Share on Facebook
Share on Twitter
E-mail this article
Print this Article

JOINT BASE ANACOSTIA-BOLLING, D.C. --Whether its size, shape, proportions, or health and fitness level, we all have things that are important to us and things we would like to work on. Keeping in shape and eating healthy is beneficial for not only the body, but the mind, too. Getting started towards a healthier way of living is not all that difficult, either. Members of Joint Base Anacostia-Bolling's Health and Wellness Center (HAWC) say it just takes a positive attitude and the ability to set goals for yourself.

Attitude is a key factor to staying motivated and taking care of the body, according to Brett Loehmann, fitness program manager at the HAWC. Quite often people come to Loehmann with questions on how often they should work out, what they should be doing, or just what type of machines they should be using at the gym.

He said it really comes down to a matter of preference and what someone is looking to do. That could mean improving their upper-body, lower-body, or mid-section. There's no right or wrong approach. It also doesn't even matter whether its free weights or machines. Though, he said free weights can be a little harder on the joints. He said it's only important to never get discouraged.

"When it comes to exercising, three days a week is general maintenance for the body. That's considered an overall standard for the non-athlete," Loehmann said. "At 60 minutes per workout, that's a good progression towards reducing cholesterol, blood pressure, body fat and stress. A routine like that also includes proper rest for muscle recovery and will help with bone growth."

Loehmann said individual sleep would also get better with a routine like this, in addition to helping with disease reduction. When thinking about exercise, he said it's important to remember that anyone can work out. Machines at the gym don't discriminate against anyone's age, gender, or size. Though, there are some things to remember before working up a sweat.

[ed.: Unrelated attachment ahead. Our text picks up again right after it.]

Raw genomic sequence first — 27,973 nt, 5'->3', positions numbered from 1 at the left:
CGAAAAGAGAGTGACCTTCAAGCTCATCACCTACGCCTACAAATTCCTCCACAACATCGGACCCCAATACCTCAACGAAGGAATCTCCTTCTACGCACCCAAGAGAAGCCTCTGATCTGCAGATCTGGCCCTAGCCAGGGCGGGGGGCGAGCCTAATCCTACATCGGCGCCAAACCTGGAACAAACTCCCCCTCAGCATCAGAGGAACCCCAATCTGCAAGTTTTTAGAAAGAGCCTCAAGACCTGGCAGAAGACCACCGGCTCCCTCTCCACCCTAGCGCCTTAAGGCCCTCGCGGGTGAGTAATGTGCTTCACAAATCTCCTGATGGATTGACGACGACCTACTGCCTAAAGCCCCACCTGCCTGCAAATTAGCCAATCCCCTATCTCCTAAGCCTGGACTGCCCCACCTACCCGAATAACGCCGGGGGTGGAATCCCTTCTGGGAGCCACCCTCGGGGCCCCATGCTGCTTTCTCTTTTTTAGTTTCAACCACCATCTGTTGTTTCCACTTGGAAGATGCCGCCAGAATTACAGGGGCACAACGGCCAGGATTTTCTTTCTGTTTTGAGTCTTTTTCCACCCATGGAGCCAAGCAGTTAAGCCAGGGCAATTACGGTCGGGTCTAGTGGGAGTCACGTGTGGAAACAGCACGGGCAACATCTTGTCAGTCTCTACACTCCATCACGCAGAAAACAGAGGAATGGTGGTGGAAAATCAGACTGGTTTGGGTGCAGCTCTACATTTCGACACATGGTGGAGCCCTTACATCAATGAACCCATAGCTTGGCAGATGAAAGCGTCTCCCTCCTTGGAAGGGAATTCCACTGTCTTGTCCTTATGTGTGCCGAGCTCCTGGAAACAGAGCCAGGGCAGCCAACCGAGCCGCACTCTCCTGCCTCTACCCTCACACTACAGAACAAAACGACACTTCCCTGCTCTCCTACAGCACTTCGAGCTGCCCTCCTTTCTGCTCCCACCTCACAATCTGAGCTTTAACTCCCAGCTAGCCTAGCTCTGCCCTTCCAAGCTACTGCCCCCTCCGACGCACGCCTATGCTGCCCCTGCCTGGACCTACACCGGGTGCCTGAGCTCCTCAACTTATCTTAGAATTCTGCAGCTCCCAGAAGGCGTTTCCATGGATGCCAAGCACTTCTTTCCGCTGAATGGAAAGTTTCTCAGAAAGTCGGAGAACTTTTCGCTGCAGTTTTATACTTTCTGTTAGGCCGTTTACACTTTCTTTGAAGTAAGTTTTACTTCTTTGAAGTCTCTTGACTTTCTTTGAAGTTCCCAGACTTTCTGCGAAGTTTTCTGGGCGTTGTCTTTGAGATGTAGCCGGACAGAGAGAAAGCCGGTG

"Being safe is very important. Intensity, time or days per week are variable to be mindful of in order to prevent injury. Remember that a rate of progression and overall enjoyment are the perfect balance for a positive, healthy outcome," Loehmann said. "A safe order would be to start with an active warm-up before moving on to some cardiovascular exercises. After that, some strength and conditioning followed by a cool-down and some static stretching. That's really the best way to get things rolling."

Loehmann said personal trainers certainly help with the motivation factor, but that it really comes down to someone setting short-term and long-term goals for themselves, as well as committing to a routine they're comfortable with, and sticking with it. He said numerous things can also be done outside a gym to help stay in shape. This includes bicycling, playing basketball, walking your dog at a local park, or simply running up and down hills or a set of bleachers.

As someone who's been practicing martial arts for the past 15 years, Loehmann also recognizes the value of a recreational hobby, program, or some type of sport for life.

"It comes back to that old adage of mind, body and spirit. Working out doesn't start and stop at the local gym," Loehmann said. "There are so many examples of this. Martial arts has helped me with stress, coordination and giving me a balance in life. It's been fantastic in so many ways."

On the topic of dieting, registered dietician Rebecca Cendan said it's a matter of getting the right vitamins, minerals, proteins, fat and carbohydrates into one's diet. A big part of her job includes setting up an individual nutritional plan for someone and, just like with exercising, helping that person with individual goals.

"What I look to do is to help someone set easy, simple nutritional goals for themselves," Cendan said. "It's important to know there are some better food choices than others. I'll help devise a food plan to meet my client's nutritional needs and to prevent disease."

Cendan said having a balanced diet will get someone everything he or she needs from the foods they eat. To help drive this point home even further, she said the HAWC offers a "Be Well" class every Tuesday from 8 - 11 a.m. for everyone on base. It includes components on behavior, exercise and nutrition.

"Nutritional plans are so individualized. There are many different angles you can go," Cendan said. "I get a lot of questions about weight loss and performance. It really comes down to what people want for themselves and incorporating a plan that suits that person best."

For more information on exercising and dieting, or upcoming classes, activities, or programs at the HAWC, call 202-404-1025.